Scott Pilgrim Vs. The World is above all things a comic book movie. However, it differentiates itself from the typical super-hero-focused piece by incorporating other film genres. It is also a romantic comedy, an action movie, a video game movie, and might even be considered an indie flick….and that is just the problem with it. The film has its hands in far too many cookie jars to be a completely coherent and meaningful movie. What is even more peculiar, is that despite all of these competing aspects, the film still felt drawn out and dare I say empty. Perhaps it is the audience getting tired of Michael Cera playing the same absent-minded young man, perhaps it is the way that the (fully mature) main characters in this movie behave like children, or the self-indulgent tendencies of the script. I would say that I was disappointed by this film, especially since I thoroughly enjoyed director Edgar Wright’s previous big hits (Shaun of the Dead, Hot Fuzz), but was still entertained. So, as strange as it seems to me to say, if you want to see a romantic comedy that is more about visuals and action than heart or character, you should check out this movie. Otherwise, I am sure Hollywood will come up with something better in this department soon.
Synopsis: 23 year old Scott Pilgrim lives the easy life. No job, but he is part of a rock band trying to make it big. He’s also got a girlfriend who is in high school with whom he enjoys spending time. Suddenly though, a mysterious young woman named Ramona Flowers enters his dreams and his life. Scott becomes obsessed with her, but soon finds out that in order to date her, he must first defeat her seven evil exes. These exes, it turns out, all have superpowers and have more to do with Scott’s life than he realizes. Soon he is facing them in battle, and in doing so, fighting some of the demons in his own life.
Acting: Michael Cera is his usual complacent, down-to-earth self, and while he is genuinely funny and sincere at the correct moments I found his character to be annoying. He is just lazy and immature, and I found it hard to care what happened to him by the end of the movie. It was apparent that he had a good time making the movie, but that is about it. Ellen Wong plays Pilgrim’s high school girl friend convincingly enough. Mary Elizabeth Winstead puts in a good, believable performance as Ramona Flowers, maybe because her character does not spend the entire movie moping around. The supporting cast is also good too, being both entertaining and charming at the same time, but again I found it hard to feel for what happened to them since the writing made them all seem so selfish. Okay (18/25)
- Michael Cera: Okay
- Mary Elizabeth Winstead: Good
- Ellen Wong: Good
- Supporting Cast: Okay
Script/Plot: The movie is very innovative in the way it uses quick scenes to advance the story, similar to a comic book. The problem is that the plot loses steam half way through, as the movie devolves into Scott fighting one ex after another until the inevitable final battle. There’s an attempt at connecting the battles to other aspects of Scott’s life, but the special effects overpower everything else to the point that even if the dialogue is witty it is never funny enough or meaningful enough to carry the plot. Too bad, because the beginning section and very end of the movie are written so well. Okay (15/25)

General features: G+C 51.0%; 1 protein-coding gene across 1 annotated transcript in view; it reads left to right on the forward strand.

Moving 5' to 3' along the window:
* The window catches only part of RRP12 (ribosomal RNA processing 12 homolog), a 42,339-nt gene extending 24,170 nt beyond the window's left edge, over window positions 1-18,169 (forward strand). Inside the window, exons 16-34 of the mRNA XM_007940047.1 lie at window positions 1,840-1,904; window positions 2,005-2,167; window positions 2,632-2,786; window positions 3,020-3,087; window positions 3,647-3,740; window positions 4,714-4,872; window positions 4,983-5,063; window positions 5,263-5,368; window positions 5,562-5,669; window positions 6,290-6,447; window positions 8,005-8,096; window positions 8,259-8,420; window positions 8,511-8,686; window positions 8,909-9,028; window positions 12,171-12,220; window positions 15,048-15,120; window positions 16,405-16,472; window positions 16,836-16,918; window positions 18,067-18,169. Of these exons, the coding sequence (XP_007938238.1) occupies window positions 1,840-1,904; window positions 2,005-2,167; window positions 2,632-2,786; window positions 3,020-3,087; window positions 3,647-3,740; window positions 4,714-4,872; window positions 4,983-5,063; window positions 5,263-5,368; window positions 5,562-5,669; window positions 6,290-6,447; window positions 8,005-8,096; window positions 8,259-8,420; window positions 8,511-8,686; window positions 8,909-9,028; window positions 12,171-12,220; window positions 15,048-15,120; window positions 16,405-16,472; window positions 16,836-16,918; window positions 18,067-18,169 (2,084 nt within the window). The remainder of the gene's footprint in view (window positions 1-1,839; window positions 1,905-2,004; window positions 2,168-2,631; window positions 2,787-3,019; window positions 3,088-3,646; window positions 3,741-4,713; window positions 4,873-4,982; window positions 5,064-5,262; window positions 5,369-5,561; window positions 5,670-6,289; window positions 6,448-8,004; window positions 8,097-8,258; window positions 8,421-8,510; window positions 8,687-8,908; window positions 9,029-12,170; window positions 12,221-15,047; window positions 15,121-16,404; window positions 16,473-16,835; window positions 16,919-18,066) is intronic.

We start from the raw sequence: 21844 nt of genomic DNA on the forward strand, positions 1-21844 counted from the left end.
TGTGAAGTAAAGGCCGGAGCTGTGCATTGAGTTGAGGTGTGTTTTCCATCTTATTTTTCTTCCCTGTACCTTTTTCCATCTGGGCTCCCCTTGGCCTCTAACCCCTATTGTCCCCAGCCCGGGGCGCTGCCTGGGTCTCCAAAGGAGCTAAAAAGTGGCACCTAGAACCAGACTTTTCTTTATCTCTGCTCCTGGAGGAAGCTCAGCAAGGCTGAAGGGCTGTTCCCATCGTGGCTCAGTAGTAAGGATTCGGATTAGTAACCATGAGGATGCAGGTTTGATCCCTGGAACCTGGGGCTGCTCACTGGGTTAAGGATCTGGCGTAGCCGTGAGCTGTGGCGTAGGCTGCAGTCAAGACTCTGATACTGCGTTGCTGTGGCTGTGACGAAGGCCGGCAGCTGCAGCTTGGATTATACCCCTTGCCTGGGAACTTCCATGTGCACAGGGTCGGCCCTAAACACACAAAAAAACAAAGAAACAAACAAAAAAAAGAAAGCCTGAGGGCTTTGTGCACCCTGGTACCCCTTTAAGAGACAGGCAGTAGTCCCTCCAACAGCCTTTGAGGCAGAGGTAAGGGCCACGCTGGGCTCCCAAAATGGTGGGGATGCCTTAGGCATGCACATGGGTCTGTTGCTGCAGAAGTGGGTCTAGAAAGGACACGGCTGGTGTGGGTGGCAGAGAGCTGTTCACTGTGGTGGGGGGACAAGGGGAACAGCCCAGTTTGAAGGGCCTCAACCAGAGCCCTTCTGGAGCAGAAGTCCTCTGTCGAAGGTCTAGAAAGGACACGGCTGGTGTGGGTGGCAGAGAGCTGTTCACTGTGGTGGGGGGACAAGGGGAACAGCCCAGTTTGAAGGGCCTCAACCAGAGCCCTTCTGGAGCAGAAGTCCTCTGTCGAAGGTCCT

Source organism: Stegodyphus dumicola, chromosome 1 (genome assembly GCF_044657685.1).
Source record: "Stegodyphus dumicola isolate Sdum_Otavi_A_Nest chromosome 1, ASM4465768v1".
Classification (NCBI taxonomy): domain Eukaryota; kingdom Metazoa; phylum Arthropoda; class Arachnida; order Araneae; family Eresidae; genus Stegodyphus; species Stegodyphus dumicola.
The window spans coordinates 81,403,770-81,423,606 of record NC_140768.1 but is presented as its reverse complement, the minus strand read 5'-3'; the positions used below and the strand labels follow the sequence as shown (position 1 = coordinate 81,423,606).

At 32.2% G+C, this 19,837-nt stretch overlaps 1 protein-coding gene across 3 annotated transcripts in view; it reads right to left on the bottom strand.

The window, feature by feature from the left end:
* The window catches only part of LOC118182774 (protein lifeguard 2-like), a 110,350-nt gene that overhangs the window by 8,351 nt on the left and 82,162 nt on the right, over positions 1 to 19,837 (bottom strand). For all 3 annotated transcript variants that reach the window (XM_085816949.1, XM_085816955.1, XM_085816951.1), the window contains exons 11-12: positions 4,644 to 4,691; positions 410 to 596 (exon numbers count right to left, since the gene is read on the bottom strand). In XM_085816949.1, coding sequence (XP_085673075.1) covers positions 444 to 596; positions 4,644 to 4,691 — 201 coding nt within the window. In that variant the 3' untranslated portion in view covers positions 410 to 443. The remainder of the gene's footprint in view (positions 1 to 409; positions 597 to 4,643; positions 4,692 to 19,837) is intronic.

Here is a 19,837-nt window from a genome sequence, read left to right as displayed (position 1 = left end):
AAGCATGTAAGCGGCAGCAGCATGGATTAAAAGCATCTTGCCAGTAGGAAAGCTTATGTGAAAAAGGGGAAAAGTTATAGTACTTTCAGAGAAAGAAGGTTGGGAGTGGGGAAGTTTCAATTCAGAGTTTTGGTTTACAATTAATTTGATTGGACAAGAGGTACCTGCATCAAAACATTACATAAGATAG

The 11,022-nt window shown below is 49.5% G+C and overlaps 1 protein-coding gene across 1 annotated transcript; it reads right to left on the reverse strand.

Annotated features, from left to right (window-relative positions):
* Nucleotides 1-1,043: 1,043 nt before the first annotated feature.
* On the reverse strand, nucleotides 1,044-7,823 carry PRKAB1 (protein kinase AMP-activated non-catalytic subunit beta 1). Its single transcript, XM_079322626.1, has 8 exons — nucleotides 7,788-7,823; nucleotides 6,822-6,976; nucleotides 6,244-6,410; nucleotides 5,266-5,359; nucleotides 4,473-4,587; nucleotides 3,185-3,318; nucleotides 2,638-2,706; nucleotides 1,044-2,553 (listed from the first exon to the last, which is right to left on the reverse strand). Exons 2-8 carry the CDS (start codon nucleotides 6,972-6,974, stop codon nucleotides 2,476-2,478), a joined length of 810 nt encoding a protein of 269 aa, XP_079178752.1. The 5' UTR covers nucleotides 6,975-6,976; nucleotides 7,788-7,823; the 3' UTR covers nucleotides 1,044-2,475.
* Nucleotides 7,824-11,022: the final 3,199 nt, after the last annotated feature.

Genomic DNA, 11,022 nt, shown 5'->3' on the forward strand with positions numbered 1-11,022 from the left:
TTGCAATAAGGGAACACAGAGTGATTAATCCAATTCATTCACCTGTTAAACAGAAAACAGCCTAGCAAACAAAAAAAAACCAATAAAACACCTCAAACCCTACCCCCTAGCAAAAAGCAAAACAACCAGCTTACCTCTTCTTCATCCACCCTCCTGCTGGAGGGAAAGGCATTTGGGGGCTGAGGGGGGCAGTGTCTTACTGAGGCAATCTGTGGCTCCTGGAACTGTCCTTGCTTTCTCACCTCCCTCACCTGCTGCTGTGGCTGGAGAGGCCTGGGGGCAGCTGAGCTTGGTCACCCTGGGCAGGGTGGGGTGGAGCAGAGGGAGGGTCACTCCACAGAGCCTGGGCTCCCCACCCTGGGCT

- Dialogue: Good
- Script: Okay
- Plot: Okay
- Themes/Messages: Okay
Direction: The way in which the movie is packaged and delivered by director Edgar Wright is impressive. It teeters back and forth from seeming like Scott is in an action-packed video game to a sappy romantic comedy without feeling forced. It is perhaps the best example so far of literally taking a comic book and putting it onscreen. Impressive as well are the quick transitions used to show a passage of time, although I do admit that I can see some people having a hard time both understanding and being comfortable with these. In all though, the movie’s construction is just as witty as its content. Good (22/25)
- Professionalism: Good
- Flow: Good
- Editing: Good
Special Effects: Probably the best aspect of this movie are its special effects. The fight scenes are entertaining and interesting to watch, even if they don’t necessarily advance the story along as much as they should. The special effects define this movie, contrasting it with the typical comic book movie and giving it more of an attitude. Maybe it is because the movie doesn’t take itself so seriously, so you never question whether or not something onscreen is physically possible, and instead just sit back and enjoy. Good (25/25)
- Special Effects: Good
- Music: Good
- X-Factor: Good
The Verdict: (79/100) = C+ (Watchable….and almost recommended)
- What’s Good: Its an innovative and fun take on the traditional comic book movie, with equally innovative and fun direction and special effects.
- What’s Bad: The story is just coasting after an initially interesting first 45 minutes, leaving you only Michael Cera’s predictable acting and selfish characters you wish would grow up.
- Summary: The fun visuals of the original comic book survived the translation to the big screen, the story did not.
My previous review: Rated: Battle Royale (2001)
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